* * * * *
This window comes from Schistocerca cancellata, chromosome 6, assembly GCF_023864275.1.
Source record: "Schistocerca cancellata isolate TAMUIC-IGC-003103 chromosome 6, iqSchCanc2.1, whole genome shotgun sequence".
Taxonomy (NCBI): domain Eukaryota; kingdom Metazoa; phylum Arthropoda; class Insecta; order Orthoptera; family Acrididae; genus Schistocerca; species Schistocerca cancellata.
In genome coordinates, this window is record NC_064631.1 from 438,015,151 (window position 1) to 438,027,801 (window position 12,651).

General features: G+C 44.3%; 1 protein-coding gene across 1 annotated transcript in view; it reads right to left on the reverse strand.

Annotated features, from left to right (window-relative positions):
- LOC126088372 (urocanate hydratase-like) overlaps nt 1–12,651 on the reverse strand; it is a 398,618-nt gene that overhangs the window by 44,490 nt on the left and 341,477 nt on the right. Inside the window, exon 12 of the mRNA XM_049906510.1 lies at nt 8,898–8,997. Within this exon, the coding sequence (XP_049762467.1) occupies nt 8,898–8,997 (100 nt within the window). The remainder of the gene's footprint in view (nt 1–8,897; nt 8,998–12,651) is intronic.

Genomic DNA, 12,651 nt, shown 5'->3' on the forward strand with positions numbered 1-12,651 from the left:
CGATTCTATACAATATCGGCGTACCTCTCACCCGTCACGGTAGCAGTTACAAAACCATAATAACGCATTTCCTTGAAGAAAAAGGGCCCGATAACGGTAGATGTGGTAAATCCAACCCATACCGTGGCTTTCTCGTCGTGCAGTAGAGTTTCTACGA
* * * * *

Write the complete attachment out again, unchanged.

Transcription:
This window comes from Schistocerca cancellata, chromosome 6, assembly GCF_023864275.1.
Source record: "Schistocerca cancellata isolate TAMUIC-IGC-003103 chromosome 6, iqSchCanc2.1, whole genome shotgun sequence".
Taxonomy (NCBI): domain Eukaryota; kingdom Metazoa; phylum Arthropoda; class Insecta; order Orthoptera; family Acrididae; genus Schistocerca; species Schistocerca cancellata.
In genome coordinates, this window is record NC_064631.1 from 438,015,151 (window position 1) to 438,027,801 (window position 12,651).

General features: G+C 44.3%; 1 protein-coding gene across 1 annotated transcript in view; it reads right to left on the reverse strand.

Annotated features, from left to right (window-relative positions):
- LOC126088372 (urocanate hydratase-like) overlaps nt 1–12,651 on the reverse strand; it is a 398,618-nt gene that overhangs the window by 44,490 nt on the left and 341,477 nt on the right. Inside the window, exon 12 of the mRNA XM_049906510.1 lies at nt 8,898–8,997. Within this exon, the coding sequence (XP_049762467.1) occupies nt 8,898–8,997 (100 nt within the window). The remainder of the gene's footprint in view (nt 1–8,897; nt 8,998–12,651) is intronic.

Genomic DNA, 12,651 nt, shown 5'->3' on the forward strand with positions numbered 1-12,651 from the left:
CGATTCTATACAATATCGGCGTACCTCTCACCCGTCACGGTAGCAGTTACAAAACCATAATAACGCATTTCCTTGAAGAAAAAGGGCCCGATAACGGTAGATGTGGTAAATCCAACCCATACCGTGGCTTTCTCGTCGTGCAGTAGAGTTTCTACGA